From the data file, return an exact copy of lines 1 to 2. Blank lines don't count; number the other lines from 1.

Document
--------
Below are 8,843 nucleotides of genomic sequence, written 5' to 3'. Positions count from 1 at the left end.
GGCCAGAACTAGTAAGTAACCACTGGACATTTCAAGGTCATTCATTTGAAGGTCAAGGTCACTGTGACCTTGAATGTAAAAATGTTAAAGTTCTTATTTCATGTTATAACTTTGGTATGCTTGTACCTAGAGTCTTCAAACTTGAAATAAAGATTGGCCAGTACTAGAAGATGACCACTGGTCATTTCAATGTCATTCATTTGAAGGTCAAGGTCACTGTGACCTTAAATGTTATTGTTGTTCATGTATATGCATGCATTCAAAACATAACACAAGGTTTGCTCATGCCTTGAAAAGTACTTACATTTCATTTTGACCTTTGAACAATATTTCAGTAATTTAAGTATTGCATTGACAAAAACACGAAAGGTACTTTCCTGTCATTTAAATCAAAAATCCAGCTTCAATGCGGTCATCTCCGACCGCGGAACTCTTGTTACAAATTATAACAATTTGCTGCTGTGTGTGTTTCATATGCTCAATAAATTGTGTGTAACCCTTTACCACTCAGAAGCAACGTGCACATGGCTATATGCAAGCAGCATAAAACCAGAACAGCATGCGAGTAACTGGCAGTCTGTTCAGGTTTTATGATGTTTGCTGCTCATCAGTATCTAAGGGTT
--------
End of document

Below are 8,843 nucleotides of genomic sequence, written 5' to 3'. Positions count from 1 at the left end.
GGCCAGAACTAGTAAGTAACCACTGGACATTTCAAGGTCATTCATTTGAAGGTCAAGGTCACTGTGACCTTGAATGTAAAAATGTTAAAGTTCTTATTTCATGTTATAACTTTGGTATGCTTGTACCTAGAGTCTTCAAACTTGAAATAAAGATTGGCCAGTACTAGAAGATGACCACTGGTCATTTCAATGTCATTCATTTGAAGGTCAAGGTCACTGTGACCTTAAATGTTATTGTTGTTCATGTATATGCATGCATTCAAAACATAACACAAGGTTTGCTCATGCCTTGAAAAGTACTTACATTTCATTTTGACCTTTGAACAATATTTCAGTAATTTAAGTATTGCATTGACAAAAACACGAAAGGTACTTTCCTGTCATTTAAATCAAAAATCCAGCTTCAATGCGGTCATCTCCGACCGCGGAACTCTTGTTACAAATTATAACAATTTGCTGCTGTGTGTGTTTCATATGCTCAATAAATTGTGTGTAACCCTTTACCACTCAGAAGCAACGTGCACATGGCTATATGCAAGCAGCATAAAACCAGAACAGCATGCGAGTAACTGGCAGTCTGTTCAGGTTTTATGATGTTTGCTGCTCATCAGTATCTAAGGGTT